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February 17, 2017

Home Builders Association Presents The 48th Annual Home Sweet Home & Garden Show! Johnson City – The Johnson City Area HBA will present the 48th Annual Home Sweet Home and Garden Show February 17 – 19, 2017 at the MSHA Athletic Center (ETSU Mini Dome). This year’s sponsors include Elite Sponsor - Rockingham Marina and Silver Sponsors - The Honey Do Service, Hicks Construction, and Garland Farm Estates. The Johnson City Area Home Builders Association Annual Home & Garden Show is the place for you to find what’s new in building, remodeling, landscaping and most anything related to your home and garden. Need information about a new loan or refinance? Looking to update the kitchen cabinets or do something new with the master bathroom? Want the opportunity to speak with landscape architects about that area in your yard? You’ll find the resources to answer your questions all in one place. This year’s show will feature building and renovation professionals that specialize in room additions, kitchen and bath remodeling, roofing, windows and doors along with an array of products and services to help you turn your home or yard into the home sweet home you have always wanted. HAVE A DIY QUESTION OR WANT TO KNOW WHAT TO EXPECT WHEN YOU BUILD YOUR DREAM HOME? COME ASK A PROFESSIONAL in our new featured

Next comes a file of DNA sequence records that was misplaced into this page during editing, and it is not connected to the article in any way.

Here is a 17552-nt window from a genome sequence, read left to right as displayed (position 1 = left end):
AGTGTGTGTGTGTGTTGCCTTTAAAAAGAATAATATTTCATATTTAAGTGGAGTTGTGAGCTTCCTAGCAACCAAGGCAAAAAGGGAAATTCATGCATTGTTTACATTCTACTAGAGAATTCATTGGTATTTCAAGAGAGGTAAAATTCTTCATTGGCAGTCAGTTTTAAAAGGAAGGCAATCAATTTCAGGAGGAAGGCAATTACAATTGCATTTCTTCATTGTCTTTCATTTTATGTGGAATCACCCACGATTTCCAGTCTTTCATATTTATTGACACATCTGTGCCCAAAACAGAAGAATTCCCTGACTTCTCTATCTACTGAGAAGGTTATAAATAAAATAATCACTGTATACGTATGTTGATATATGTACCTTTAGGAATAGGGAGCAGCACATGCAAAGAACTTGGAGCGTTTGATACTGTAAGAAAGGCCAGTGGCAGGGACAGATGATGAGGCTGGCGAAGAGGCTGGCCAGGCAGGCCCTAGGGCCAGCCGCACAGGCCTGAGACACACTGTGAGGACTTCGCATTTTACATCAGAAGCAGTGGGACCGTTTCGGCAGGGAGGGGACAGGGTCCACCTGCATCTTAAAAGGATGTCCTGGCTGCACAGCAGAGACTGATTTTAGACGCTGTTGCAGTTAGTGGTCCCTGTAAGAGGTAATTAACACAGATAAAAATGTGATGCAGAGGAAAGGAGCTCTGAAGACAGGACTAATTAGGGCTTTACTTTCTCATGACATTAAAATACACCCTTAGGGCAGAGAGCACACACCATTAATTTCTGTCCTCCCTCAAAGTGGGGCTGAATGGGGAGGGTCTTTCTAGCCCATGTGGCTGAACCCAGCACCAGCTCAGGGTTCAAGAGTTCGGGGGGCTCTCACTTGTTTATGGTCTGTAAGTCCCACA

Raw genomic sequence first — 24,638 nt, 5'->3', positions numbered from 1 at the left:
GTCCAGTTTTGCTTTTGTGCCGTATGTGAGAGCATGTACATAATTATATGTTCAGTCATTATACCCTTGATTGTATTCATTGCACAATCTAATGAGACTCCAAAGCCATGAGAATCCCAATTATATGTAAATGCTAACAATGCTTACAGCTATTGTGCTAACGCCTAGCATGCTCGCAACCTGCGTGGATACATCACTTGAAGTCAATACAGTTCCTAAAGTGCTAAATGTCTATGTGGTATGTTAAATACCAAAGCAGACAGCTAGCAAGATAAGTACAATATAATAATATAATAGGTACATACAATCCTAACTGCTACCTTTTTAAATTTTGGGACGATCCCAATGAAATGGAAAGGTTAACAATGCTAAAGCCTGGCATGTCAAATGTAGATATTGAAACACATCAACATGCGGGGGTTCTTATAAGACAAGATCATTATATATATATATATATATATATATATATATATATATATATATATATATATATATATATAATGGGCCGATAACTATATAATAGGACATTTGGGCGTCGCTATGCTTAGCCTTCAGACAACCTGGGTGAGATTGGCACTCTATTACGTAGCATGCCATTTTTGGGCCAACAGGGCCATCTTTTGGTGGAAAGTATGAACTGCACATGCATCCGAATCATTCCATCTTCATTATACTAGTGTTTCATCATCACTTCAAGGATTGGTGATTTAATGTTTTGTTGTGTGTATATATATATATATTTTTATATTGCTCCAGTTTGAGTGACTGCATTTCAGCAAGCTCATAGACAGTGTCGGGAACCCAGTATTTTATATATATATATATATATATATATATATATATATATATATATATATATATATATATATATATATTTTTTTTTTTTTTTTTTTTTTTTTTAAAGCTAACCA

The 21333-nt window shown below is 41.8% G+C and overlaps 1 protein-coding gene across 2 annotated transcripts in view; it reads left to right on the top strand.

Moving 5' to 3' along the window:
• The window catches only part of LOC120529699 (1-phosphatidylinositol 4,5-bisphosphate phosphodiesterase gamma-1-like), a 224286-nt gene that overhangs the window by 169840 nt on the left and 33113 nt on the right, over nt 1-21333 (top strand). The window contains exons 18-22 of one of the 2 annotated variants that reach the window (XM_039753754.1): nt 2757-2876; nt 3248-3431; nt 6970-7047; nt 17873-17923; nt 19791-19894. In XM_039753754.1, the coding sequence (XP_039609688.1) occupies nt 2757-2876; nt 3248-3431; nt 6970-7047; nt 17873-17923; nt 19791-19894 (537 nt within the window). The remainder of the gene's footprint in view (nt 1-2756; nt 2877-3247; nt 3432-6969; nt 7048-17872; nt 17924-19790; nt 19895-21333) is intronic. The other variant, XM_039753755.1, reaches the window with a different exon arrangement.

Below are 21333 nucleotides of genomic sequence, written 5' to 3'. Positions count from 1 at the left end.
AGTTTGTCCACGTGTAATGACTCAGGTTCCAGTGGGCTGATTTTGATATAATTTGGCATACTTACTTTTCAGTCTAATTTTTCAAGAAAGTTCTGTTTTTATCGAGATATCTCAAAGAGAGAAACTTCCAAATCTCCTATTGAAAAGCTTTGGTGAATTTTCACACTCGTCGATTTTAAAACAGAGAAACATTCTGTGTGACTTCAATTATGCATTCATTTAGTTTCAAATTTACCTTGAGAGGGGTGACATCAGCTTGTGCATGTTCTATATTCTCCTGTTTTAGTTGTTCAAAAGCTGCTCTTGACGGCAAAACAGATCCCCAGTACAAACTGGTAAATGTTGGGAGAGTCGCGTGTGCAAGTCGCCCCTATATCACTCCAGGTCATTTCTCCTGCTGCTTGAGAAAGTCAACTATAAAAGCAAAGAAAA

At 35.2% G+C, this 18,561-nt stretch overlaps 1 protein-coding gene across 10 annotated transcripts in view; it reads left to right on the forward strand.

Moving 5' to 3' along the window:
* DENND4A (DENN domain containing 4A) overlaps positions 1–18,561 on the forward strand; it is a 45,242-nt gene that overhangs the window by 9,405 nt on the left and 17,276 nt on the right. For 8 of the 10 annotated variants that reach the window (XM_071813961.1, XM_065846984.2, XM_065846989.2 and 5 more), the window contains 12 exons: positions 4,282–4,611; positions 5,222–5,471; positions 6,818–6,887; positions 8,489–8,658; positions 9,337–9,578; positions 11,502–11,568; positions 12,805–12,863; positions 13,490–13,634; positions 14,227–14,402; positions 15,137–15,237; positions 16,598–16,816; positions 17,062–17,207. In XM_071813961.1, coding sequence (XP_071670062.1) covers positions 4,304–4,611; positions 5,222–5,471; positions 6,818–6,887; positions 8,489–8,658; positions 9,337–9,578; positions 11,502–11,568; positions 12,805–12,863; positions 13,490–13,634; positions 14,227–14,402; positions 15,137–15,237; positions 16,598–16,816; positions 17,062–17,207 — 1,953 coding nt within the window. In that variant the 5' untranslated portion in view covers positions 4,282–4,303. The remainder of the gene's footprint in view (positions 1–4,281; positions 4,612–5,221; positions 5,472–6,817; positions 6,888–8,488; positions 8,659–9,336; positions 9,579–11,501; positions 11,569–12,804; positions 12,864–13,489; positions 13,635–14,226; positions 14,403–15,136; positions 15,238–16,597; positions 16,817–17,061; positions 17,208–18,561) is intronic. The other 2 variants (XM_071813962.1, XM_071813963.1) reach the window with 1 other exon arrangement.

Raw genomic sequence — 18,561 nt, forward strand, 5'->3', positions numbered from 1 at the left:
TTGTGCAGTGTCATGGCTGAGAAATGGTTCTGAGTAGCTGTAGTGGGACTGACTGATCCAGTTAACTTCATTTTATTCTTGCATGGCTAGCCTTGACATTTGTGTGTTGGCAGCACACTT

area. Local contractors and sub/specialty contractors will be there to answer your questions and help troubleshoot your projects. Show hours are: Friday, February 17 Saturday, February 18 Sunday, February 19

4 p.m. – 8 p.m. 9 a.m. – 6 p.m. 11 a.m. – 5 p.m.

Don’t miss it – mark your calendar now to attend the 48th Annual Home Sweet Home & Garden Show presented by Johnson City Area Home Builders Association at the ETSU Mini Dome and sponsored by Rockingham Marina! Tickets for this event will be General Admission and will be available on the days of the show. Tickets are $5 per person per day. Children 12 and under admitted free when accompanied by paying adult. Advance tickets are available by going to A Grand Prize Door Prize drawing of a $500 shopping spree will be awarded at the close of the show on Sunday. You do not have to be present to win. Don’t miss it!

Home & Garden Show Committee Michael Garland, Chairman Garland Farm Estates Andy Benton, Sherwin Williams Nikki Frazier, Eastman Credit Union Keri Hicks, Hicks Construction Tim Hicks, Hicks Construction David Isaacs, Isaacs Pools & Spas Aaron Jamerson, Sherwin Williams Rick Keen, Xtreme Painting Sharon Little, Johnson City Press Filomena Moran, Filomena’s Florals Richard Peters, The Honey Do Service Daniel Rowe, Rowe Construction Abby Ulloa, Appalachian Stone Works Paul Walton, Positive Environments Pat Weber III, Ingenuity, LLC Edwin Williams, PerSerBid

February 17, 2017

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Welcome to our 48th Annual Home & Garden Show! As President of the Johnson City Area Home Builders Association, I would like to welcome you to our 48th Annual Home & Garden Show. This year our show has expanded, adding new and exciting exhibits for our guests to enjoy. We have added new sponsors this year, so come check out all that the show has to offer for your housing, remodeling, financing and construction needs. Also new this year will be the addition of an “Ask the Professionals” area, where guests can speak with local contractors on an informal basis about any housing related question or concern that they may have. We have assembled a group of contractors who have been in the business for many